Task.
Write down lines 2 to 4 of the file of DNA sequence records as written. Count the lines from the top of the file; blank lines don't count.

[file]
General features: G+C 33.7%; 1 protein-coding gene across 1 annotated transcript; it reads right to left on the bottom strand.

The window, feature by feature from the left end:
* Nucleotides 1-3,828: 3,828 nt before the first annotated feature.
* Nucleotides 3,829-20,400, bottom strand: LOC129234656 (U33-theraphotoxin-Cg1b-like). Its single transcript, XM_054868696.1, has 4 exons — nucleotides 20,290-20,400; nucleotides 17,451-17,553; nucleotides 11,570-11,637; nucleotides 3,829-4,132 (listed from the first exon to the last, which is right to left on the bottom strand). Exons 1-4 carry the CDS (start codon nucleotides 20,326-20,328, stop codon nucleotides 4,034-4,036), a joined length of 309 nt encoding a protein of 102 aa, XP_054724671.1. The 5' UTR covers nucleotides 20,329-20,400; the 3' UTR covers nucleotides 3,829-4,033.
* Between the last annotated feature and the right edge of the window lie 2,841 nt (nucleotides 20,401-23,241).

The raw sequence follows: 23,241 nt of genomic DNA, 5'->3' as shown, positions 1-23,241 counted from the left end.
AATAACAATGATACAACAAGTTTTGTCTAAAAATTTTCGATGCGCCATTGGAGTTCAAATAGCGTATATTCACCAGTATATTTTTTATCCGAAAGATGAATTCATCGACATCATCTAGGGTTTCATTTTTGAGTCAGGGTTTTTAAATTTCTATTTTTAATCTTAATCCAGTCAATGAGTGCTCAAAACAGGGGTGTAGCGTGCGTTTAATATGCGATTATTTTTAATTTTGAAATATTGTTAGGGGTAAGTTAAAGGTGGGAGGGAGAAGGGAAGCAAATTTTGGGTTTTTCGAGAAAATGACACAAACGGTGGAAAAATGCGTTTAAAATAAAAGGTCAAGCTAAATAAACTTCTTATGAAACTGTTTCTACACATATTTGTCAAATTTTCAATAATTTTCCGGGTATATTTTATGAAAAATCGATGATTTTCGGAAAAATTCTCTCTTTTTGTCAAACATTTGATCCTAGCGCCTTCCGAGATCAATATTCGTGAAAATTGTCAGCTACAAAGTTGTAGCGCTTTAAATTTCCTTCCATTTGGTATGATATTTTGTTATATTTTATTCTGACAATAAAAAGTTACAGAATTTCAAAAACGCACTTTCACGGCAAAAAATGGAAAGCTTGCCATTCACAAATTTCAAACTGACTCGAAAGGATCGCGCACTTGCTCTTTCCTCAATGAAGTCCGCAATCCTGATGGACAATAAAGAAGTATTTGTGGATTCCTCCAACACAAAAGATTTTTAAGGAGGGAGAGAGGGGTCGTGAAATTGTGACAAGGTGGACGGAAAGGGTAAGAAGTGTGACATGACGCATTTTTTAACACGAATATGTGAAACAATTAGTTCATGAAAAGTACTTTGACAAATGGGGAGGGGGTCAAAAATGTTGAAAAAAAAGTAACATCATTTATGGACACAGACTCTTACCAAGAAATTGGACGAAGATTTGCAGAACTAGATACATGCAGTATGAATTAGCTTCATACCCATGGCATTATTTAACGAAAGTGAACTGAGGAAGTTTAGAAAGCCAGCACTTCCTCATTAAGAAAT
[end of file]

The window, feature by feature from the left end:
* Nucleotides 1-3,828: 3,828 nt before the first annotated feature.
* Nucleotides 3,829-20,400, bottom strand: LOC129234656 (U33-theraphotoxin-Cg1b-like). Its single transcript, XM_054868696.1, has 4 exons — nucleotides 20,290-20,400; nucleotides 17,451-17,553; nucleotides 11,570-11,637; nucleotides 3,829-4,132 (listed from the first exon to the last, which is right to left on the bottom strand). Exons 1-4 carry the CDS (start codon nucleotides 20,326-20,328, stop codon nucleotides 4,034-4,036), a joined length of 309 nt encoding a protein of 102 aa, XP_054724671.1. The 5' UTR covers nucleotides 20,329-20,400; the 3' UTR covers nucleotides 3,829-4,033.